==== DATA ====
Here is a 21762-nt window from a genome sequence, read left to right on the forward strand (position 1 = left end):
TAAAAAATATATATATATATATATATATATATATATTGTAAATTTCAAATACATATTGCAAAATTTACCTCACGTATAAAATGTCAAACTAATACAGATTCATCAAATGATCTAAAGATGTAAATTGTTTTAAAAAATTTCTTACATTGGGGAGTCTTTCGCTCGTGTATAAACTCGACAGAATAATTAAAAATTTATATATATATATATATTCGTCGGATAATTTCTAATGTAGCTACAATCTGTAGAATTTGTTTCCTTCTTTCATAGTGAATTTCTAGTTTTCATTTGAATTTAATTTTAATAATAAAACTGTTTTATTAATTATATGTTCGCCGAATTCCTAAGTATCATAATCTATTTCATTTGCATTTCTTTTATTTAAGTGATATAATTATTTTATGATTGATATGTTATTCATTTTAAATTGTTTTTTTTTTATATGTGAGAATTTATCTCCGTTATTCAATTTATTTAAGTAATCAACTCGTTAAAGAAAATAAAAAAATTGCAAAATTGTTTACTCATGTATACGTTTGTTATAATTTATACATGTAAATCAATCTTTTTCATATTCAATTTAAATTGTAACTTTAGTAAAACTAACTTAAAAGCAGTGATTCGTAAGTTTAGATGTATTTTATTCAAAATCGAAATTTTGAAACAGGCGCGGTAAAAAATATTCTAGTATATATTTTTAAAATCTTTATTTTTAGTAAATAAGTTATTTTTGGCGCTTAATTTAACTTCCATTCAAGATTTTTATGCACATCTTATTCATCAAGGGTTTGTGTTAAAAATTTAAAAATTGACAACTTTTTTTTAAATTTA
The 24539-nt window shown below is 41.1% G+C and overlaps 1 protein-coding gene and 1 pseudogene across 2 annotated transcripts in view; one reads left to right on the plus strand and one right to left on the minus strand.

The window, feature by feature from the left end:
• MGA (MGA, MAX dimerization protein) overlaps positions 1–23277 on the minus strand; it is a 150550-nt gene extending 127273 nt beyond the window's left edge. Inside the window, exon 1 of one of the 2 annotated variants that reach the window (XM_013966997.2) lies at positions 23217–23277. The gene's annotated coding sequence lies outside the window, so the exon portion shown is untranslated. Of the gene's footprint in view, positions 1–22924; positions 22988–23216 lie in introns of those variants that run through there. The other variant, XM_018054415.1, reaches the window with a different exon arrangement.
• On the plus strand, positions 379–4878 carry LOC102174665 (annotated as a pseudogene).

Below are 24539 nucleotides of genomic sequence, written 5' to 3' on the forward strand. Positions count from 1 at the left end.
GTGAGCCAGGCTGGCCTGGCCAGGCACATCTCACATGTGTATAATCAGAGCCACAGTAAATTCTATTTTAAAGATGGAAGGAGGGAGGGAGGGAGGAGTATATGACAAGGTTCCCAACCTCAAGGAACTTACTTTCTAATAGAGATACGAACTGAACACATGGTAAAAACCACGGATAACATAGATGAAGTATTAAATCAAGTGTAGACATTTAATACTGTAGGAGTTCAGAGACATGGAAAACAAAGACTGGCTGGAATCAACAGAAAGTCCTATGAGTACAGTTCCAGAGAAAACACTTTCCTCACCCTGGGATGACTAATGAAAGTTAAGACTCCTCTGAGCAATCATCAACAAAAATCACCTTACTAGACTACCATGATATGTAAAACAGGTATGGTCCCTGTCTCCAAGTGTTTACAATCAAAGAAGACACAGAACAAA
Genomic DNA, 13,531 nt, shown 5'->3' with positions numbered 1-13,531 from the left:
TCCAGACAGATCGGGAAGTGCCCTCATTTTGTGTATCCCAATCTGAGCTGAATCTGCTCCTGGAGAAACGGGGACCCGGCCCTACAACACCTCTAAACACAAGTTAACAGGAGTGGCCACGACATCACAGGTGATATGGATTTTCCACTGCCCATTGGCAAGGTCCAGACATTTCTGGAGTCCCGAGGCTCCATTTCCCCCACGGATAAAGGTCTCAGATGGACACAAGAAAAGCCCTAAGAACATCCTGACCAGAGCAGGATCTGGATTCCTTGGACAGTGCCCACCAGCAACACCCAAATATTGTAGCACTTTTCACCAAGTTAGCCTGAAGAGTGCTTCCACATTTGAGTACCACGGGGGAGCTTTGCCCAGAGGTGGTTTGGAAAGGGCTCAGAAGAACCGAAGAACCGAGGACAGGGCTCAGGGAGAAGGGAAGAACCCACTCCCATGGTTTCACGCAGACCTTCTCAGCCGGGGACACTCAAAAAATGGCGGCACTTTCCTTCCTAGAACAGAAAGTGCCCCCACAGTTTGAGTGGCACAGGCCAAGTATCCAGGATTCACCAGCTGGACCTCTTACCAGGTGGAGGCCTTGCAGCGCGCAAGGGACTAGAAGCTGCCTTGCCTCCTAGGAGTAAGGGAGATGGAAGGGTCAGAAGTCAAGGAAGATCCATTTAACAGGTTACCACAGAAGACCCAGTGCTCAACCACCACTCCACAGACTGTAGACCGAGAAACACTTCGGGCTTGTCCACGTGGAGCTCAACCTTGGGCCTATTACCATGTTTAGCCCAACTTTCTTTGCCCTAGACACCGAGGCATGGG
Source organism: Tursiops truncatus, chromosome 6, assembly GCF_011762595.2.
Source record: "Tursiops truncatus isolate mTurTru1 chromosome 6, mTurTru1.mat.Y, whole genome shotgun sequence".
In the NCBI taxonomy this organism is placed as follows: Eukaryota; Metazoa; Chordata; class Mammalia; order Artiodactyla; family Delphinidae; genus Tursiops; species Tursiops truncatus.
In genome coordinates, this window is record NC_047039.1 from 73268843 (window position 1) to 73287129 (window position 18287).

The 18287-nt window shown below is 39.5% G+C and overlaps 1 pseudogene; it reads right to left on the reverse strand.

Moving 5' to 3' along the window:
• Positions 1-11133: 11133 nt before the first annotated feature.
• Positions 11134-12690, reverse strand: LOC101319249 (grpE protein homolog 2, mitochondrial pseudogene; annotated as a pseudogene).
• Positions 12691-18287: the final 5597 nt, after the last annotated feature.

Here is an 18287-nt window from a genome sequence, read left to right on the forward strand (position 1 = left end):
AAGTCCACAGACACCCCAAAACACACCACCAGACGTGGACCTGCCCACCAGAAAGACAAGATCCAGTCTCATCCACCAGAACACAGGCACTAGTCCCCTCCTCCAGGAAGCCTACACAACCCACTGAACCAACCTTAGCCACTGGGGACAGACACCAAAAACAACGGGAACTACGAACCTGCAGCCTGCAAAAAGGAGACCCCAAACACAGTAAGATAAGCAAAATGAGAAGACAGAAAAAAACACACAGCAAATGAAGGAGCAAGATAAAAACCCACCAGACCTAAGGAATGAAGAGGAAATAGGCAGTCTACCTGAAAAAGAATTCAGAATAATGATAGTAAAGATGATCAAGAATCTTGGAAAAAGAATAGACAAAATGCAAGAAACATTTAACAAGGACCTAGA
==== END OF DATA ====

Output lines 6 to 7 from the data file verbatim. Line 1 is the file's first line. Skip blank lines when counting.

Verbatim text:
• On the plus strand, positions 379–4878 carry LOC102174665 (annotated as a pseudogene).

Below are 24539 nucleotides of genomic sequence, written 5' to 3' on the forward strand. Positions count from 1 at the left end.